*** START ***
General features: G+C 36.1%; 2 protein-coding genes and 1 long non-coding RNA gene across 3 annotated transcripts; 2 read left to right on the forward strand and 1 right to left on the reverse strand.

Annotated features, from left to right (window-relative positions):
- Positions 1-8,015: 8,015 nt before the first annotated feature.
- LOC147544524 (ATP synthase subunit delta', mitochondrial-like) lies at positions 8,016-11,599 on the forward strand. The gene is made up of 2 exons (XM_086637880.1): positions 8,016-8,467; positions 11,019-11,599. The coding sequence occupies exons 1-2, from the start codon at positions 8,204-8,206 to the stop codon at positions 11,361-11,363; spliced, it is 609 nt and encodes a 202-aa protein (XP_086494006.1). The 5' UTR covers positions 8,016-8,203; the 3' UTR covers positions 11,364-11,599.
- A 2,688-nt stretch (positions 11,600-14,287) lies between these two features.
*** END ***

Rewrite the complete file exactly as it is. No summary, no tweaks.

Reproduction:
General features: G+C 36.1%; 2 protein-coding genes and 1 long non-coding RNA gene across 3 annotated transcripts; 2 read left to right on the forward strand and 1 right to left on the reverse strand.

Annotated features, from left to right (window-relative positions):
- Positions 1-8,015: 8,015 nt before the first annotated feature.
- LOC147544524 (ATP synthase subunit delta', mitochondrial-like) lies at positions 8,016-11,599 on the forward strand. The gene is made up of 2 exons (XM_086637880.1): positions 8,016-8,467; positions 11,019-11,599. The coding sequence occupies exons 1-2, from the start codon at positions 8,204-8,206 to the stop codon at positions 11,361-11,363; spliced, it is 609 nt and encodes a 202-aa protein (XP_086494006.1). The 5' UTR covers positions 8,016-8,203; the 3' UTR covers positions 11,364-11,599.
- A 2,688-nt stretch (positions 11,600-14,287) lies between these two features.